content, publishing, socialmedia

Twitter timeline ch-ch-ch-changes, where are we now?

So the rumours have come to fruition, a big change has begun arriving to our Twitter timelines, where we are shown an algorithm-driven stream of tweets as opposed to the current live feed unsullied by machines. The ‘best tweets first’ view is starting to appear as an option for web viewers, although users need to enable it under Settings for now – this will most likely change to the default at some point, with app updates no doubt incoming.

I’m unsure as to what the outcome will be in terms of use of the service, but #RIPTwitter was/is probably a bit premature.

From a Mashable post on the change:

The company pushed out an update Wednesday that makes its much-talked-about timeline redesign official. The new feature, which is live on Twitter’s app and website now, will show tweets that are sorted based on relevancy, rather than chronology, at the top of your timeline.

For journalists and marketers, there are other ways to view Twitter in a more focused or unfiltered fashion, Twitter lists and Tweetdeck being two solid options, see more here from FirstDraft: 10 ways local journalists can better cover their patch.

It is an inevitable conclusion to the problem of Twitter not drawing enough new users, alongside changes including the Favourites signified by stars morphing into hearts, meaning people were now ‘liking’ updates Facebook-style.

This was much to the annoyance of some (myself included) at the perception and way people had originally been using the favourite option, myself regularly as a means of bookmarking tweets to come back and view later. But we got over it and moved on, we may well do the same regarding the timeline rebirth.

Facebook users still use the service despite being delivered an artificially molded stream of updates based on various parameters. Although, via Mathew Ingram on Fortune.com:

A survey by researchers from the University of Illinois showed that 60% of users didn’t even know that Facebook filters their feed at all.

But as Mathew Ingram points out aboutalgorithms being helpful for some,they come with risks:

By definition, algorithmic filtering means that you are not the one who is choosing what to see and not see… And while this may be helpful—because of the sheer volume of content out there—it comes with biases and risks

It’s never perfect, content of real interest fails to appear high up in people’s timelines, but we survive, and there is the option to view by ‘Most Recent’ under the Settings options.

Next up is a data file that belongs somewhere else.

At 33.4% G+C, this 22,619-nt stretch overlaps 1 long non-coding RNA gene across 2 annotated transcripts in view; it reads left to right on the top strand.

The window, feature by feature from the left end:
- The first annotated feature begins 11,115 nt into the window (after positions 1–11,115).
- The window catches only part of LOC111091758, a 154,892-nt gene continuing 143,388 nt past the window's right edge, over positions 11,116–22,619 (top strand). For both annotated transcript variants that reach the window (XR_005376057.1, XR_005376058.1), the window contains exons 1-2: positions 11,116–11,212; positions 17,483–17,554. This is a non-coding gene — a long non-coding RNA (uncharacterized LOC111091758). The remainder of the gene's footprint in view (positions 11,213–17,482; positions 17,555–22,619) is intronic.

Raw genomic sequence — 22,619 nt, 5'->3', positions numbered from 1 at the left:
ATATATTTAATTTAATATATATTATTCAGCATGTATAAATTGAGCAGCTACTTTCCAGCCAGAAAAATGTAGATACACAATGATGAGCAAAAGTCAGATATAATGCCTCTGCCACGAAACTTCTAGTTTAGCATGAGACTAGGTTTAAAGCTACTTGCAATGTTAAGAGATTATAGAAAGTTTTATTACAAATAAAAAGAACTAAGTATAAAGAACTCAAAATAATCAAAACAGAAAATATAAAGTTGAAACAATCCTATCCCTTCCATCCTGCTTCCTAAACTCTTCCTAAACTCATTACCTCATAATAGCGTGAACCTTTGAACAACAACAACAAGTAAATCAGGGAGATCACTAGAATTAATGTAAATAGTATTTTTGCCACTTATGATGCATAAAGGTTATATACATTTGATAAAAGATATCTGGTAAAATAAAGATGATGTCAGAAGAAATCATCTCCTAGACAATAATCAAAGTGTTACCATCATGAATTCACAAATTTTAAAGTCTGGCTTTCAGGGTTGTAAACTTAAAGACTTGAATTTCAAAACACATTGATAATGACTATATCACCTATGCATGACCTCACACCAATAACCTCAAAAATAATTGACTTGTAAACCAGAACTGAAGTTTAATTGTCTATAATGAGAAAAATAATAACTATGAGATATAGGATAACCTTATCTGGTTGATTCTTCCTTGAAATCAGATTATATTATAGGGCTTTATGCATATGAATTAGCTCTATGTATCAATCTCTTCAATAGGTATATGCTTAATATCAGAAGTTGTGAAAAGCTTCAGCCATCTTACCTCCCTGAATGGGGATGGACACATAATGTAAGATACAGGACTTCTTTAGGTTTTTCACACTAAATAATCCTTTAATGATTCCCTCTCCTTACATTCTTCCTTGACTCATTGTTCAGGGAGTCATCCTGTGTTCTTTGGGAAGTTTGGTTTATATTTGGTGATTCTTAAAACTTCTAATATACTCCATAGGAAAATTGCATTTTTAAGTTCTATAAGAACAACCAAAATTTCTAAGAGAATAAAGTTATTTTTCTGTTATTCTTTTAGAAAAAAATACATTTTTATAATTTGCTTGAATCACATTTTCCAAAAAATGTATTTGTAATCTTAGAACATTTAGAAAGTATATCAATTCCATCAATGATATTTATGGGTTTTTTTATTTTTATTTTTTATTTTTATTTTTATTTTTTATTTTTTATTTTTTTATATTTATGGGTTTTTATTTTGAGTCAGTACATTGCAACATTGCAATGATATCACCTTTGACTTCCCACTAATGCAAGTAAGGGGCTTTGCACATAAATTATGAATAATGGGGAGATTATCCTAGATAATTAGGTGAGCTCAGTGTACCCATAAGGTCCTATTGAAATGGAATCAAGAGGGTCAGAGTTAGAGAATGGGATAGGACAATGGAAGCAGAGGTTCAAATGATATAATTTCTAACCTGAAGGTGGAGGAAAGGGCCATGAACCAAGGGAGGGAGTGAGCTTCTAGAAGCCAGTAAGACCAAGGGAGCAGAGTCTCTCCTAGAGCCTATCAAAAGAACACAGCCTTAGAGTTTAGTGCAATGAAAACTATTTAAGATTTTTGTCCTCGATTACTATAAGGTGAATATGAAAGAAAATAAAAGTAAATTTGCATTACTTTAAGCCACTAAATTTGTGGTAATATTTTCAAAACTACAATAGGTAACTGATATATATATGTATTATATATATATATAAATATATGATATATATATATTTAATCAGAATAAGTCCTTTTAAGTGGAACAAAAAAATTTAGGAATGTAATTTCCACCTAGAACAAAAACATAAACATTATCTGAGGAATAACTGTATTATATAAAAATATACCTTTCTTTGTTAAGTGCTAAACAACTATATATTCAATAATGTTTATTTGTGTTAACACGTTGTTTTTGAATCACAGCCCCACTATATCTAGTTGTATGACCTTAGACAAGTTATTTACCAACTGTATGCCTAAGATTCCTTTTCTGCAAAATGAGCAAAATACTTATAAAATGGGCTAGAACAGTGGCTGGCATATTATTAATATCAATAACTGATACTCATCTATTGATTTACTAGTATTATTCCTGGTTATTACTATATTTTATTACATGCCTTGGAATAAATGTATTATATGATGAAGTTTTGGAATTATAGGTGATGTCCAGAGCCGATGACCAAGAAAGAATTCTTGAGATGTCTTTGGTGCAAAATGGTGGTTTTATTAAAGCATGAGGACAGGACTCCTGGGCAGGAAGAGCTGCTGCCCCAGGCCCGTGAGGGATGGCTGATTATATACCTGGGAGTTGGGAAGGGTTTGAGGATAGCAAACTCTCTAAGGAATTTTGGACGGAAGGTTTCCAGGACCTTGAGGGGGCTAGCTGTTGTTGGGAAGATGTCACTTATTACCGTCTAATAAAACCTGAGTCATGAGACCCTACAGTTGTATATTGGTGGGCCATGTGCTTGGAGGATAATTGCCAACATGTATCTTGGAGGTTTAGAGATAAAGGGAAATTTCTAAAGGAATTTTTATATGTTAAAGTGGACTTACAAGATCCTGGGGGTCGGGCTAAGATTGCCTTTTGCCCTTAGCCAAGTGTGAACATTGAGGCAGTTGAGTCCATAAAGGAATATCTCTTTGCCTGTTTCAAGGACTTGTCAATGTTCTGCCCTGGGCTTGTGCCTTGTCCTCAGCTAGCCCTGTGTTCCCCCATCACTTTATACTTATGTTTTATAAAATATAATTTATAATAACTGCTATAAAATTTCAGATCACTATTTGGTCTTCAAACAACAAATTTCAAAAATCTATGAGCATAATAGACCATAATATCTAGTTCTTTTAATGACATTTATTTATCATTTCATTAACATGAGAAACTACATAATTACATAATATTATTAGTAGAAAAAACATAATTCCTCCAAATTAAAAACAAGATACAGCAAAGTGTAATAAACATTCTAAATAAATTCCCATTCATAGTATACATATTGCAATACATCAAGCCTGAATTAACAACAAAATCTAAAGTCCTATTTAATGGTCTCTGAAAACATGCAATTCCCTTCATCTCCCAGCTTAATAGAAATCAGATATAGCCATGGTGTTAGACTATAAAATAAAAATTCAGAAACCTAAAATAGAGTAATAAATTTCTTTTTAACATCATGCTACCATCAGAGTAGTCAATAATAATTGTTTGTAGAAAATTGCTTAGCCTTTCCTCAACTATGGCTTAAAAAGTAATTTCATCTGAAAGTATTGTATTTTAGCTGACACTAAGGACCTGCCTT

But more widely what happens if this doesn’t work? A sale on the cards surely, and then a more uncertain future… the danger is, will it kill what makes Twitter ‘fun’ – more from Mashable?:

Twitter’s struggle, though, is that most people are not like me; they never got over platform’s messy nature. I’ve always believed that hashtags, which arrived after Twitter’s launch, were an excellent organizing principle. When Twitter figured out how to display trending hashtags, I thought it was a godsend. But it wasn’t enough for regular people who, perhaps, still associated the hashtag with telephones.

Twitter has been trying for years to make the service more obvious and accessible, right up to the new Moments, a feature they’ve force fed to existing users and one that has failed to inspire new ones.

In theory at least, the timeline change helps authenticated blue-ticked profiles which should benefit from being more prominently displayed (presuming they are tweeting interesting/topical content in the right way, nudge nudge!)

Blue pill or red pill: Which timeline is for you?

I just hope that switching between the algorithm and live timeline view is relatively easy.

Timeline control details from Twitter.com support:

On twitter.com:

  1. Log in to your account on twitter.com and go to your Account settings page.
  2. Under Content, look for Timeline and toggle the box next to Show me the best Tweets first to change the setting.

Twitter for iOS:

  1. On your profile, tap the gear icon  and select Settings.
  2. Tap the account whose settings you’d like to adjust.
  3. Under Timeline, tap Timeline personalization.
  4. Next to Show me the best Tweets first, tap to turn it off.

Twitter for Android:

  1. Tap the overflow icon 
  2. Tap Settings.
  3. Tap Timeline.
  4. Next to Show me the best Tweets first, uncheck the box to turn it off.

Further reading: 5 facts you need to know, from Heavy.com

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